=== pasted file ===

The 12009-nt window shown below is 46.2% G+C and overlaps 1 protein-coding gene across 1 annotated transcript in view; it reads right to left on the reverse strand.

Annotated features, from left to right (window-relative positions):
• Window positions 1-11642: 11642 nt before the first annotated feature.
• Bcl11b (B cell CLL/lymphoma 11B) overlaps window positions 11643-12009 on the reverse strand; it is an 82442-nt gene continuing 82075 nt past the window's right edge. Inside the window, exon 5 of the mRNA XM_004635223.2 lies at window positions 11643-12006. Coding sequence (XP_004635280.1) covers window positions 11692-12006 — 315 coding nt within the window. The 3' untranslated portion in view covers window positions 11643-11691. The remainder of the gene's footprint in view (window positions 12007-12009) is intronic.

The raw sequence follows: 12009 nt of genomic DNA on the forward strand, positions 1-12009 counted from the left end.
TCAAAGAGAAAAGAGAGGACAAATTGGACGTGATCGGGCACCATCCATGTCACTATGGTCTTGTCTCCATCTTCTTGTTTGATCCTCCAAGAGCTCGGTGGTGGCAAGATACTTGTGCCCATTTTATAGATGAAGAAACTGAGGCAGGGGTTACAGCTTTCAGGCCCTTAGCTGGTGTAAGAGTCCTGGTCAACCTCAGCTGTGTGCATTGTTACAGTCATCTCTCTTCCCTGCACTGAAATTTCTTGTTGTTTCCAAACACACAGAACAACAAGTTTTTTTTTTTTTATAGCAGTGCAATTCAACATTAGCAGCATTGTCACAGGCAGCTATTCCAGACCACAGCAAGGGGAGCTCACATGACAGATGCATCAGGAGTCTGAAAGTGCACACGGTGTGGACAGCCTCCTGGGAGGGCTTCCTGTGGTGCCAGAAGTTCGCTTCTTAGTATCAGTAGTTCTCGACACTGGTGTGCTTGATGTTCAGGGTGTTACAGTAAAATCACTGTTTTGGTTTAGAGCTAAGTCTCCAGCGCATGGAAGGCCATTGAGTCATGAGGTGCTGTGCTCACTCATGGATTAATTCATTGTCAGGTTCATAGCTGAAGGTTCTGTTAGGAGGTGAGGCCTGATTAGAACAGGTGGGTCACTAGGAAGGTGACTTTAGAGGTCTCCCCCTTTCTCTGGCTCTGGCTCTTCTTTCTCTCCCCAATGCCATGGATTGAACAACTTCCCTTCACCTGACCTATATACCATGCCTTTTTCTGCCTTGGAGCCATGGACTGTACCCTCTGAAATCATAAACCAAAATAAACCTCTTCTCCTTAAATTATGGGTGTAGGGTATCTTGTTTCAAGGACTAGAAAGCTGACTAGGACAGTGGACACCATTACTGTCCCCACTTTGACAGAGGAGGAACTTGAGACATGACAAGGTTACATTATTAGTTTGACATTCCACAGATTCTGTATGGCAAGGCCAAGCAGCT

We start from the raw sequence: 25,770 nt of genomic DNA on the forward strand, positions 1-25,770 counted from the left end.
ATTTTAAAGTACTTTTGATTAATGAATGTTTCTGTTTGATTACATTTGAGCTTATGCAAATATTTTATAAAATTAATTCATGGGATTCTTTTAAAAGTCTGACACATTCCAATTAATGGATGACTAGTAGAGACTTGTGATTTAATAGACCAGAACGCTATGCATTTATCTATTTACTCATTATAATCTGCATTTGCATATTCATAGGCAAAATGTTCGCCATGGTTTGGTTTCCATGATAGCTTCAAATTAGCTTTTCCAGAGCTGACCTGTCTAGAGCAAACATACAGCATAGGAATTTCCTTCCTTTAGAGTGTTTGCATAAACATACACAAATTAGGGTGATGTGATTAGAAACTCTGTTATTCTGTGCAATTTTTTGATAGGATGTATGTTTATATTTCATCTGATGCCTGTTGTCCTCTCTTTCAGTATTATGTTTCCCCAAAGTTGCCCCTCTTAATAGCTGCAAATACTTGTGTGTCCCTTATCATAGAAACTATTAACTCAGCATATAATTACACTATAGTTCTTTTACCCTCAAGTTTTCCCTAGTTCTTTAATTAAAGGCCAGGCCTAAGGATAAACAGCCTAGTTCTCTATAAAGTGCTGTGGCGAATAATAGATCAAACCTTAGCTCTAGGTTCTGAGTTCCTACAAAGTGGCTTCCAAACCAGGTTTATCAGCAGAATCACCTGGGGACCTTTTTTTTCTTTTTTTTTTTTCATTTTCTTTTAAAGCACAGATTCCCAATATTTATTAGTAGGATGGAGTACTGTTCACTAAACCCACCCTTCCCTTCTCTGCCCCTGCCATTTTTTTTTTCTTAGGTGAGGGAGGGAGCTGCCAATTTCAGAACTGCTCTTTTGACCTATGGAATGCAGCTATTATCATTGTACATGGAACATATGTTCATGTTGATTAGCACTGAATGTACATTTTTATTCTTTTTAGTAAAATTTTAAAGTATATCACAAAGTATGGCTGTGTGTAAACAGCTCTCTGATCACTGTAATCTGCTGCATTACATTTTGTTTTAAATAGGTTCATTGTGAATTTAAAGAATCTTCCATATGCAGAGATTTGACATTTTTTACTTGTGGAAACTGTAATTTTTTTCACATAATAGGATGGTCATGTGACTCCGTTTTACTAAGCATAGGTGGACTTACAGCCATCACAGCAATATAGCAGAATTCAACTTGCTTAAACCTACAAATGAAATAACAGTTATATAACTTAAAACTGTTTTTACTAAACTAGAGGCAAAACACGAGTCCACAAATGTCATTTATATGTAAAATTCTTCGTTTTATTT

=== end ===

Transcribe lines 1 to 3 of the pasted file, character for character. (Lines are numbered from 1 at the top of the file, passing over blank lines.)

The 12009-nt window shown below is 46.2% G+C and overlaps 1 protein-coding gene across 1 annotated transcript in view; it reads right to left on the reverse strand.

Annotated features, from left to right (window-relative positions):
• Window positions 1-11642: 11642 nt before the first annotated feature.